The obsession with Vampires continues here, in the shape of this enormously popular HBO production, which has just hit our shelves on DVD. With the Twilight phenomenon by no means over, and with the second and third films for that series already in production, the 21st-Century vampiric cycle, it would seem, is going to be running strong for some time. HBO has joined the league of studios busily resurrecting this genre (if you’ll excuse the pun) and it seems like just the right kind of television studio to make a vampire series, as it’s a cable-based enterprise, and is not bound by the kinds of censorship restrictions that govern free-to-air shows. This fact explains that the first thing viewers will discover about True Blood: it is very, very confronting indeed.
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    "Jumper" directed by Doug Liman [review]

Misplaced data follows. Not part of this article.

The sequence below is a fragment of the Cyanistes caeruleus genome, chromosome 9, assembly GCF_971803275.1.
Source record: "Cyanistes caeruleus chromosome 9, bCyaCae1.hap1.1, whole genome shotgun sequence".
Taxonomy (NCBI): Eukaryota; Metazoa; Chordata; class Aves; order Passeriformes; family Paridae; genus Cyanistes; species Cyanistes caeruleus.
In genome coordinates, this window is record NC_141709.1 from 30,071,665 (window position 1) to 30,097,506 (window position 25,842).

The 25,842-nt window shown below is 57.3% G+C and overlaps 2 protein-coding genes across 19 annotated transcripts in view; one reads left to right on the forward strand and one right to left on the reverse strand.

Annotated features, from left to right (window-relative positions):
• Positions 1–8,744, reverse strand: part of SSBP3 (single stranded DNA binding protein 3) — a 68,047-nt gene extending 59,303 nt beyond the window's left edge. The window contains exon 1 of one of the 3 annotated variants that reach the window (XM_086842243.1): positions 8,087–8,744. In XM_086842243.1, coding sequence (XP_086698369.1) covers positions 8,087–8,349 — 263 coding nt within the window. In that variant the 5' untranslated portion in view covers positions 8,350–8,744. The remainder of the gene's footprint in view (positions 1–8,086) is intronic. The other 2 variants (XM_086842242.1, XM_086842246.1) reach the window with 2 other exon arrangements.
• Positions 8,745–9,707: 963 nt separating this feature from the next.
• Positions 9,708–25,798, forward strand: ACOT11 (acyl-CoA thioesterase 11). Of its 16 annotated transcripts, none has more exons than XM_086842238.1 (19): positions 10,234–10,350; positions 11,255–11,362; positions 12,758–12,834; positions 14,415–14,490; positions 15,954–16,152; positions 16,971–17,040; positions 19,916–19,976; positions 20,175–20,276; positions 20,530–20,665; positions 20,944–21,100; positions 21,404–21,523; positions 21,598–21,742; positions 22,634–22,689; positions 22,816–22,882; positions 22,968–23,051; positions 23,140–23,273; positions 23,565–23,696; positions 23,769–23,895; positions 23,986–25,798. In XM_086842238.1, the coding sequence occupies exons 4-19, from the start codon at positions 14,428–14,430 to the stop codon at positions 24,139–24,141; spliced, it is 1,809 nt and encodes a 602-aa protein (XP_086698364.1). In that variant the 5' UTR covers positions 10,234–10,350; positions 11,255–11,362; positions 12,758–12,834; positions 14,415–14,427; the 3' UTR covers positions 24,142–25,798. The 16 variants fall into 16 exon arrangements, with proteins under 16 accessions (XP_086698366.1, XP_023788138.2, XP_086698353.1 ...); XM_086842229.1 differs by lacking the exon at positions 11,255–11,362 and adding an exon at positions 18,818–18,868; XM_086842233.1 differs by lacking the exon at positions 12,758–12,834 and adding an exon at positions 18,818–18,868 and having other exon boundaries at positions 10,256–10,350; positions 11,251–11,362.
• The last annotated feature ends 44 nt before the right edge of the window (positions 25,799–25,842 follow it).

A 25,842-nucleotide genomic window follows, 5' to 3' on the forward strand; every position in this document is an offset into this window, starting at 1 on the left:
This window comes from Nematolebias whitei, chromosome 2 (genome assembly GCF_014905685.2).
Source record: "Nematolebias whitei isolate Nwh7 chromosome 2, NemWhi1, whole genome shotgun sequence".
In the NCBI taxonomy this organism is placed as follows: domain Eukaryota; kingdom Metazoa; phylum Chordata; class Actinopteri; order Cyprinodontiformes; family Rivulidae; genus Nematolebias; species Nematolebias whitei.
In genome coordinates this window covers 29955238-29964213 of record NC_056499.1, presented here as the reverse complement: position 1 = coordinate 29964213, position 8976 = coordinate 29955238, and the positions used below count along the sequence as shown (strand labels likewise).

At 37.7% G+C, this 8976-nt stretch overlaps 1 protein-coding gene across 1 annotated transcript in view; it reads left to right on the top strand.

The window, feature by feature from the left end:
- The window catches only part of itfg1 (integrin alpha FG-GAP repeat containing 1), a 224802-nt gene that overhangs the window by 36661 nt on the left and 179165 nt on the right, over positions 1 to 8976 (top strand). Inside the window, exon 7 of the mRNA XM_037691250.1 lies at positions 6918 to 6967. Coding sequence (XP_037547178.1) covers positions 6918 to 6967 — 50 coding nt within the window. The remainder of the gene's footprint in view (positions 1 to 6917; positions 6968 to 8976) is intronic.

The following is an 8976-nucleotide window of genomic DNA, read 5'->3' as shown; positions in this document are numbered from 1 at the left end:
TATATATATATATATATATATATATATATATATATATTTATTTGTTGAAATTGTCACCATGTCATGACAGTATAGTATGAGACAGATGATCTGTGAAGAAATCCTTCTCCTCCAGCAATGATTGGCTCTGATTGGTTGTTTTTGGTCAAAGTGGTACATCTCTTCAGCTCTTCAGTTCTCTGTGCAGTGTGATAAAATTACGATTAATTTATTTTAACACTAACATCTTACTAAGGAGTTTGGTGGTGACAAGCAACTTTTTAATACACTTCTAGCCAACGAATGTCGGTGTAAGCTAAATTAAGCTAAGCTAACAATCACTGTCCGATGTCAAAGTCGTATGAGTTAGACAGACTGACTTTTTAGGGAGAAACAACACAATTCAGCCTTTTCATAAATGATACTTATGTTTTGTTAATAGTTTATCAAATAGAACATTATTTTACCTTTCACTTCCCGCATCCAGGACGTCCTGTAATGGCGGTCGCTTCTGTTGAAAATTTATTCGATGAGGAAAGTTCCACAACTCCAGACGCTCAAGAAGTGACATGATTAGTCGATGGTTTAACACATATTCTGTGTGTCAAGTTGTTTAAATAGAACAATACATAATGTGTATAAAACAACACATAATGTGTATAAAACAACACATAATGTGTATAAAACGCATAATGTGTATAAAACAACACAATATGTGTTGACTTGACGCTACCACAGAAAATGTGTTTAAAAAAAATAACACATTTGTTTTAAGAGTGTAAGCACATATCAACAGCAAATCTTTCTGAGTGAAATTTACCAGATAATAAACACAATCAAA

(Australian Broadcasting Corporation, 2008-02-14) Prescott, Nick
    Jumper continues the worrying Hollywood trend of spending 150 million dollars on a movie and forgetting to buy a decent script. This wannabe-blockbuster, this sci-fi mishmash, wants to thrill us and awe us with its mile-a-minute pace and its cutting-edge special effects, but what it really achieves, after a decent opening, is battering its audience into submission with one scarcely comprehensible action set-piece after another, with almost no character development or suspense to hold it together in any meaningful way at all.